REALITY: Coal is likely to remain an important piece
When Americans tap into the power grid, the large majority of our electricity comes from power plants in which coal, natural gas and nuclear fuel are burned to create steam to drive turbines. Each fuel has drawbacks. Coal is a notorious source of greenhouse gases, and though natural gas burns cleaner, it is plagued by market price volatility. Nuclear power is accompanied by concerns about cost and safety.
Alternatives are limited. Diminishing water supplies remove the option of expanding hydroelectric plants. Wind and solar are confined to niche roles—the wind is not always blowing and the sun is not always shining—while the technologies required to store and transport their energy are still over the horizon.
Largely by default, coal and nuclear fuel remain the heavy lifters of America's power grid. Per unit, nuclear fuel contains at least ten million times more usable energy than chemical fuel. That fact and the Energy Policy Act of 2005, which provided the statutory groundwork for expanding the use of nuclear power in the United States, tipped the scales in favor of a reactor-based economy. Drafting and approving the Energy Policy Act were motivated largely by the desires to abate greenhouse gases, reduce the reliance on foreign energy supplies, ensure a sustainable source of electricity and allow more rapid migration to electric transportation, says Dana Christensen of Oak Ridge National Laboratory.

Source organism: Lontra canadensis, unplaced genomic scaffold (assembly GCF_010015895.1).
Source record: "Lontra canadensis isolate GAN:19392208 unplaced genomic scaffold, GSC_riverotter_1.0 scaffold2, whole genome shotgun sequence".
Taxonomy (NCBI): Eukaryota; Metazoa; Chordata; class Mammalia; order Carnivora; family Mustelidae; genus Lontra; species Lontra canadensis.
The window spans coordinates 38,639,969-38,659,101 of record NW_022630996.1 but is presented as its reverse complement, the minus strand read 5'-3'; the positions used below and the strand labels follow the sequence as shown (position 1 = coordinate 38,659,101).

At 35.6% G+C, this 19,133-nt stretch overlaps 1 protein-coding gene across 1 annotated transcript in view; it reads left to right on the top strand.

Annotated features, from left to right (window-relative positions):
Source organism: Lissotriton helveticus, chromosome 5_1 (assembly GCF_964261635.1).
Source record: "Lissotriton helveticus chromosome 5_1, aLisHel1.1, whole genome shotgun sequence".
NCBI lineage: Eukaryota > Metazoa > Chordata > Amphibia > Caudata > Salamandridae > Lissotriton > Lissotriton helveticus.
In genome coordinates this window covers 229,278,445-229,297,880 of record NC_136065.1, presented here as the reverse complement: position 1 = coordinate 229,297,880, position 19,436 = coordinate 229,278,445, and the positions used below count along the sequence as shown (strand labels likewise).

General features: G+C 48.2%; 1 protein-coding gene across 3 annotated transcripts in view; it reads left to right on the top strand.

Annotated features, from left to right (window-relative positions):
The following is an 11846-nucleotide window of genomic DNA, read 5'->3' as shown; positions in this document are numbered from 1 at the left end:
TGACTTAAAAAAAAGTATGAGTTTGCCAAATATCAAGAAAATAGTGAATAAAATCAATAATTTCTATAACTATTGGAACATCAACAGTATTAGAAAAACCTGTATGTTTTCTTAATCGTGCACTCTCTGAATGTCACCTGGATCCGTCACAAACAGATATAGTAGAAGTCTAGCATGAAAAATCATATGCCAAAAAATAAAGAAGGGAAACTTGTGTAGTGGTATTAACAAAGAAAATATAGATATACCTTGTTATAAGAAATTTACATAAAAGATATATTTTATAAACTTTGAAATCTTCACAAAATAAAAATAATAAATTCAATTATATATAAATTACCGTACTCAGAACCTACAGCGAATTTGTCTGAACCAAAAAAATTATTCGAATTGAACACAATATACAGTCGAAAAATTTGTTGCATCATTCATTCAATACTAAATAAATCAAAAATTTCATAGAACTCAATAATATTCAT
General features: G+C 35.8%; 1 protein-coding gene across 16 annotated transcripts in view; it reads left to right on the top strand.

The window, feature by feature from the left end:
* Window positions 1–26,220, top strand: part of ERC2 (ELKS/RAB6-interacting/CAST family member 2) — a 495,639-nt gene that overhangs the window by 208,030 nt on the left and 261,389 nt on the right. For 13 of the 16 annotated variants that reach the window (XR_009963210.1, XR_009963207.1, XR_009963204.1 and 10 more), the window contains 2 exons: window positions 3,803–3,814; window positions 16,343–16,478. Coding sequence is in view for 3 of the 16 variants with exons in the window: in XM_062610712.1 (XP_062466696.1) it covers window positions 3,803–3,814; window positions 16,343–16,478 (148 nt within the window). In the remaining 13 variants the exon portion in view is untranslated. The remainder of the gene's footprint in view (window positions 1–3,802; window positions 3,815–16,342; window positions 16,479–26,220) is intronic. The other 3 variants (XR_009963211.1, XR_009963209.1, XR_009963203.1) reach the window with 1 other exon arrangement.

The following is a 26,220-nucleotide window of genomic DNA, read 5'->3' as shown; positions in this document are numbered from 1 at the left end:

Christensen sees the effort as a multi-faceted one. "It doesn't make sense to have electric cars and then recharge their batteries with electricity from coal-fired power plants unless we can also capture and sequester the carbon dioxide that comes out of the coal-fired power plant," Christensen says. "If we are going to invest in electric vehicles, which I think is the wave of the future, then we are moving toward either hybrid or all-electric vehicles. This means we must today determine how we will generate and distribute the required electricity."
Today America has about 100 gigawatts of existing nuclear capacity. "We can get to 300 gigawatts by about 2050," Christensen says. "That's a Herculean build rate of a new American reactor coming online every 60 days. We have built reactors faster than that in the past, so we know that it is possible."
Economists anticipate that electricity demand will double by 2050. Meeting this ambitious goal would require that approximately 30% of America's electricity in 2050 be derived from nuclear power, compared with 20% today. So where would the remainder of the electricity be generated?
Christensen says the math is simple. "Even with an extraordinary program of nuclear construction and a host of new energy efficiency technologies, we are still going to need coal for many, many decades to come." —Dawn Levy
Web site provided by Oak Ridge National Laboratory's Communications and External Relations